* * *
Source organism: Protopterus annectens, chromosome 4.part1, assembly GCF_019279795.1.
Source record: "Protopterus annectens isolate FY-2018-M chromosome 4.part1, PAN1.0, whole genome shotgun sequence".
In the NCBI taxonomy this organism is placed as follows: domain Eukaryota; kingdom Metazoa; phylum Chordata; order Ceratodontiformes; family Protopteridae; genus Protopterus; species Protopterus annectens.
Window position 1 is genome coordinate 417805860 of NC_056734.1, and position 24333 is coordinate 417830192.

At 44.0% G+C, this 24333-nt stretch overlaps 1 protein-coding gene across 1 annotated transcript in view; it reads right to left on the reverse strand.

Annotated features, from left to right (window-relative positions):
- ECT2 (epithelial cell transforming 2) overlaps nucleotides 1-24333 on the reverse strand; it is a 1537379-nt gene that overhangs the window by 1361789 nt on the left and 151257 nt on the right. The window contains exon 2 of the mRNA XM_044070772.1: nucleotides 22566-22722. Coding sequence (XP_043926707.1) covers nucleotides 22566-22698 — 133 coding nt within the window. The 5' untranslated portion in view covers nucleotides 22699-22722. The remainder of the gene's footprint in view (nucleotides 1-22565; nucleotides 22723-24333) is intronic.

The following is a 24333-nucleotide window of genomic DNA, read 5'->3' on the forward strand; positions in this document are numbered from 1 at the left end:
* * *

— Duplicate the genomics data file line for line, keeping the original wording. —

Source organism: Protopterus annectens, chromosome 4.part1, assembly GCF_019279795.1.
Source record: "Protopterus annectens isolate FY-2018-M chromosome 4.part1, PAN1.0, whole genome shotgun sequence".
In the NCBI taxonomy this organism is placed as follows: domain Eukaryota; kingdom Metazoa; phylum Chordata; order Ceratodontiformes; family Protopteridae; genus Protopterus; species Protopterus annectens.
Window position 1 is genome coordinate 417805860 of NC_056734.1, and position 24333 is coordinate 417830192.

At 44.0% G+C, this 24333-nt stretch overlaps 1 protein-coding gene across 1 annotated transcript in view; it reads right to left on the reverse strand.

Annotated features, from left to right (window-relative positions):
- ECT2 (epithelial cell transforming 2) overlaps nucleotides 1-24333 on the reverse strand; it is a 1537379-nt gene that overhangs the window by 1361789 nt on the left and 151257 nt on the right. The window contains exon 2 of the mRNA XM_044070772.1: nucleotides 22566-22722. Coding sequence (XP_043926707.1) covers nucleotides 22566-22698 — 133 coding nt within the window. The 5' untranslated portion in view covers nucleotides 22699-22722. The remainder of the gene's footprint in view (nucleotides 1-22565; nucleotides 22723-24333) is intronic.

The following is a 24333-nucleotide window of genomic DNA, read 5'->3' on the forward strand; positions in this document are numbered from 1 at the left end: